Background: Public health's terms of engagement with unhealthy commodity industries (alcohol, tobacco and ultra-processed food and drinks) have become increasingly contested in policy and research. We sought to identify approaches that could attract consensus support within and across policy domains.
Methods: Using snowball sampling, we undertook an online survey of 335 health researchers, advocates and policymakers, in 40 countries, assessing responses to stated principles, claims and recommendations for engaging with unhealthy commodity industries in relation to key policy and research initiatives.
Results: Most respondents identified a fundamental conflict between industry interests and public health objectives for all three industries, with agreement greatest in relation to tobacco and weakest for food. This pattern was replicated across diverse questions regarding potential forms of engagement, including in rejecting voluntarism and partnership approaches to health policy. While awareness of tobacco industry tactics to influence policy and research was higher than for alcohol and food, most respondents rejected the view that the influence of the latter was less significant for public health. Proposals that health and research organisations should divest their funds attracted less support with respect to food, while restricting publication of industry-funded research in academic journals was the issue that most divided opinion. Respondents reported most difficulty in answering questions about the food industry.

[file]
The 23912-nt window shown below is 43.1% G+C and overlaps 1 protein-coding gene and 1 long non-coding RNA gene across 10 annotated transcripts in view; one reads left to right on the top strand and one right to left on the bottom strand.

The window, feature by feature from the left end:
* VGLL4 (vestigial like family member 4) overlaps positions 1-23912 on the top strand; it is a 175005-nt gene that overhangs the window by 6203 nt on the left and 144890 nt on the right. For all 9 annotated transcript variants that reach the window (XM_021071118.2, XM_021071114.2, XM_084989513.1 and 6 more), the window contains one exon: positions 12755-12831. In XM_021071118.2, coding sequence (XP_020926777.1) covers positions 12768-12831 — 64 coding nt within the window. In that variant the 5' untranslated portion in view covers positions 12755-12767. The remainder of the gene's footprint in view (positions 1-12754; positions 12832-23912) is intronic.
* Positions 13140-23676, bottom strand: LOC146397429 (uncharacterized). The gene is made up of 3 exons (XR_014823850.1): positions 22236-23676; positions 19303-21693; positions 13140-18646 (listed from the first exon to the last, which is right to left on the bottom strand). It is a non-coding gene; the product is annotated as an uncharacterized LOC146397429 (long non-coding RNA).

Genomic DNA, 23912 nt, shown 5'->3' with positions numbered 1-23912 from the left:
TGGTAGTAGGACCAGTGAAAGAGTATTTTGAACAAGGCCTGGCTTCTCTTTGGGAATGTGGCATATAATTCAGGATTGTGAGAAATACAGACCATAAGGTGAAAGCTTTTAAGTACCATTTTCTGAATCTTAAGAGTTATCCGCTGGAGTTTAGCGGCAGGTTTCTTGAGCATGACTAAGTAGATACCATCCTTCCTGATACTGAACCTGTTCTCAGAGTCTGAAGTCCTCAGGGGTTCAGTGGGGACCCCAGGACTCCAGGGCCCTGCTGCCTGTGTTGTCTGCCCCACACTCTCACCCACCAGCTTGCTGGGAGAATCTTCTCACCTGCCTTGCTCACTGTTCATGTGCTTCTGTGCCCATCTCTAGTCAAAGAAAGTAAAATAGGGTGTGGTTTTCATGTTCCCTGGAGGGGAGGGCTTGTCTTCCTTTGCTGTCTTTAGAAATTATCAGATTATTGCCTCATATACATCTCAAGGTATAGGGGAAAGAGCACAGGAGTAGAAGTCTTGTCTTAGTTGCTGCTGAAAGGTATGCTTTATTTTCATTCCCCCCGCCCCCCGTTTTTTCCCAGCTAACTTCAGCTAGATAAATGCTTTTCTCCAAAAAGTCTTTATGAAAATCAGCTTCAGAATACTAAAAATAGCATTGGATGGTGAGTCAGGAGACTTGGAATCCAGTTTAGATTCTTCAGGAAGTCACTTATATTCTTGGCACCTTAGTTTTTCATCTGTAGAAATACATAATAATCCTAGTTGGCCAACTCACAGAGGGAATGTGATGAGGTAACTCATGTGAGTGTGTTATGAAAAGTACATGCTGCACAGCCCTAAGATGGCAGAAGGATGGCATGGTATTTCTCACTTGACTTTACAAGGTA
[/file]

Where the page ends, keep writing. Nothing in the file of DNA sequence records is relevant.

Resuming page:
Conclusions: The strong consensus around restricting interactions with the tobacco industry supports increased implementation of the WHO Framework Convention on Tobacco Control's conflict of interest provisions. There is strong support for the extension of such practices to the alcohol industry, challenging current norms. More mixed responses indicate a need for greater clarity in defining the food industry, and for research analyzing links, similarities and differences across different types of unhealthy commodity producers. Partnership approaches to addressing non-communicable diseases seem incapable of attracting widespread support across public health, challenging practice in many contexts.